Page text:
Tbnewswatch Local News
Tuesday July 7 2015
10:13 PM EDT
2014-07-29 at 13:20

First Nation says Ontario has known about mercury poisoning for years

By tbnewswatch.com

GRASSY NARROWS FIRST NATIONS, Ont -- Members of this northern ontario First Nation community have unveiled a provincial report they say proves Ontario has known about ongoing mercury poisoning issues for five years.

The Dryden paper mill dumped 10 tons of mercury in the English River system over a decade during the 1960s.

The province considered the issue closed when it paid Grassy Narrows and neighbouring Wabaseemoong First Nation $10 million in 1985. 

But in 2009, Ontario commissioned a report showing the long-term effects of mercury poisoning continues. The province never made that report public.

Grassy Narrows Chief Roger Fobister Senior says his people are being declined Mercury Disability services, and he's demanding action. 

It's now illegal to fish commercially in the river system, but the government suggests personal fish consumption only be moderated.  Treaty 3 Grand Chief Warren White spoke to both Canada and Ontario in bold terms. 

The Former Chief of Grassy Narrows is seeking justice for the survivors of mercury poisoning. 

Steve Fobister Senior, who is dying from mercury poisoning is set to begin a hunger strike. 

He's demanding the mercury board be restructured to meet the needs of Grassy Narrows and that a facility be built for survivors of mercury poisoning. 


(TBT News)

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fairlane says:
I think the big question to ask is WHY the people are being denied Mercury Disability services. Only then should be make judgements.

Yes, they were compensated 25 years ago. But just like an insurance claim, you can't keep claiming for the same thing. They tell you not to fish, and you still fish...well, then there needs to be some accountibility on their part.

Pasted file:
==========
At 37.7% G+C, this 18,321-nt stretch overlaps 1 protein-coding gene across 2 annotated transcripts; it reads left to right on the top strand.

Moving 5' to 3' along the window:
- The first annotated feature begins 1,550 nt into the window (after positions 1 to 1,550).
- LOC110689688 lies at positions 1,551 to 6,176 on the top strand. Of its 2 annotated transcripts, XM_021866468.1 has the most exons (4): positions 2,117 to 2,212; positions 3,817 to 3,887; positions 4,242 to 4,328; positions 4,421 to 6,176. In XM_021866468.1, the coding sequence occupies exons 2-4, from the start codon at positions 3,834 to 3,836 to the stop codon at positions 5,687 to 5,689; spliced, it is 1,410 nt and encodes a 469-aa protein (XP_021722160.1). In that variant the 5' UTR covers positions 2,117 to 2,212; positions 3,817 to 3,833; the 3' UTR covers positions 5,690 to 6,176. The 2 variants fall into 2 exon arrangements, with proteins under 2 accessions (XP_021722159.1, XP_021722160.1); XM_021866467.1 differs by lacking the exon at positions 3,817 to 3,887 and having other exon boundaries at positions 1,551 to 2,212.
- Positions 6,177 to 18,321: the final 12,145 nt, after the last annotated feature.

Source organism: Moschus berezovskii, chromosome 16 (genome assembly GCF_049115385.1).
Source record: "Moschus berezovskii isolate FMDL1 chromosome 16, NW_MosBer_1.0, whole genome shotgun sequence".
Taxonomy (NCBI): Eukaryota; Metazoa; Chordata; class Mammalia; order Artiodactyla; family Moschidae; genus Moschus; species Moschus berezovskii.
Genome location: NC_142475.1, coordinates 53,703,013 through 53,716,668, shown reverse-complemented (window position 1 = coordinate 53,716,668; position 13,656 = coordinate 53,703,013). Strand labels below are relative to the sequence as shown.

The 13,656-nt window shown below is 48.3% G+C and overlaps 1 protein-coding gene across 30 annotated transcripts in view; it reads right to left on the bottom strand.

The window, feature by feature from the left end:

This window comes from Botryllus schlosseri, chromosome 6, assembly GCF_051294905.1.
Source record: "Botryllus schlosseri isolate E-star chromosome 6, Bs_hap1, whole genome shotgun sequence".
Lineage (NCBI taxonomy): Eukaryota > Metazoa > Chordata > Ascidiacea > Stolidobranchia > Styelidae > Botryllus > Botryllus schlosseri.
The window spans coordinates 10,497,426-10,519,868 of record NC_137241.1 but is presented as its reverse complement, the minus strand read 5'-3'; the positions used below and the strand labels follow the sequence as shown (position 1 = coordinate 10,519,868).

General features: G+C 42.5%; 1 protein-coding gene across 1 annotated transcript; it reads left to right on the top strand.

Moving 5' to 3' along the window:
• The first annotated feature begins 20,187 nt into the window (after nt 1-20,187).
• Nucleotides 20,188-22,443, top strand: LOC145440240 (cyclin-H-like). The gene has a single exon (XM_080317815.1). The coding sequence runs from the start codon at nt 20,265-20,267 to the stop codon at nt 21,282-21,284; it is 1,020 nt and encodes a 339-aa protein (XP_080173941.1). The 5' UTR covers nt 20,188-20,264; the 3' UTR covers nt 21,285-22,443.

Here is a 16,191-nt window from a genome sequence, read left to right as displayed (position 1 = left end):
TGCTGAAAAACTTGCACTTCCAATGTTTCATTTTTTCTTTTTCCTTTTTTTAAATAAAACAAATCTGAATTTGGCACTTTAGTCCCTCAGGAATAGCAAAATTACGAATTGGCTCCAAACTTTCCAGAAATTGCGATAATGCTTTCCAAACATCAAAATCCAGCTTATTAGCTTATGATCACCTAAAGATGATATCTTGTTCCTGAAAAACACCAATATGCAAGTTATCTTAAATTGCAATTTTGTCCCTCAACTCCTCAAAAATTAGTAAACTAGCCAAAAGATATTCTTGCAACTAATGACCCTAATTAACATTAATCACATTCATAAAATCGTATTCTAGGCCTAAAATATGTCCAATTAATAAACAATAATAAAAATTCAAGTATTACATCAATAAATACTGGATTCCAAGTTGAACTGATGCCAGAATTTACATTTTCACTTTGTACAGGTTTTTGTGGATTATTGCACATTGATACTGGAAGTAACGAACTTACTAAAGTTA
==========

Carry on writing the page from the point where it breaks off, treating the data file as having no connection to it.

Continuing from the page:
7/30/2014 2:27:50 PM
Big Al the Peoples Pal says:
For those interested, there is more here.
I doubt you can clean up a whole river system without spreading the mercury and making the issue worse.
I also think one could monitor mercury in fish and water very easily by doing sampling of the same.
I agree that people do need support.
Also as NVJG stated mercury is naturally occurring in many lakes throughout Ontario if not the world. Eating fish with mercury from lakes that never saw effluent from the Dryden Mill can make one sick. There are publications that outline fish consumption limits in Lakes in Northwestern Ontario.
7/30/2014 12:03:48 PM
conker2014 says:
Why are they still drinking water that was contaminated with mercury over 50 years ago?

FYI in 1985 $10 million dollars is about $23 million in 2014 dollars.

I think they could have build that survivors facility with that kind of cash.
7/30/2014 9:52:05 AM
northervoice says:
The previous has no idea about mercury exposure. I was exposed working in Dryden 11 years ago ,the government denied it even with blood tests.(They told me it was from eating fish in Dryden, which I did not) Currently I have 5 doctors, I am still being monitored for mercury. Till you have had it you have no idea how much it destroys your life or what is left of it.Maybe you have had to much YellowSnow.
7/30/2014 9:07:07 AM
nwhewitson says:
In the 1960s we knew a great deal about mercury poisoning. I would obviously like an explanation for why the government paid out the $10 million and not the company but that's another debate. The mercury contamination continues today. It's largely settled, but it's in the bottom of lakes and rivers along the Wabigoon/English system and continues to work its way up the food chain, into the walleye and continues to poison people. The issue is not closed. Far from it. Support needs to continue. All the money in the world does not make the poisoning go away or repair the environment. Take a drive up Highway 71 some time and look at that beautiful part of the world, the fact that it's poisoned and un-fishable is heartbreaking.
7/30/2014 8:32:10 AM
nvjgu says:
Mercury is everywhere, it's naturally occurring.
7/30/2014 6:23:38 AM
Glyder says:
Yes, it is naturally occurring, but no, it is not "everywhere". It is a rare metal, but used in many things.
7/30/2014 12:33:47 PM
whitecrow says:
In the 60's it was a Japanese group that had researched the problem in Japan . It was called Minimata ( sp?) disease . They were brought here at that time and convinced the Government that it was Mercury poisoning from the mill . 10 million may seem like a lot of money back in the 60's but more than 50 years later mercury is still a problem in that same river system .
7/30/2014 2:04:37 AM
mystified says:
It doesn't take a rocket scientist to know that after mercury was detected and you were compensated that you shouldn't eat too many fish per year and you wouldn't have any problems. I have relatives who live in Kenora and they eat the fish and they don't have any problems.
7/29/2014 10:53:45 PM
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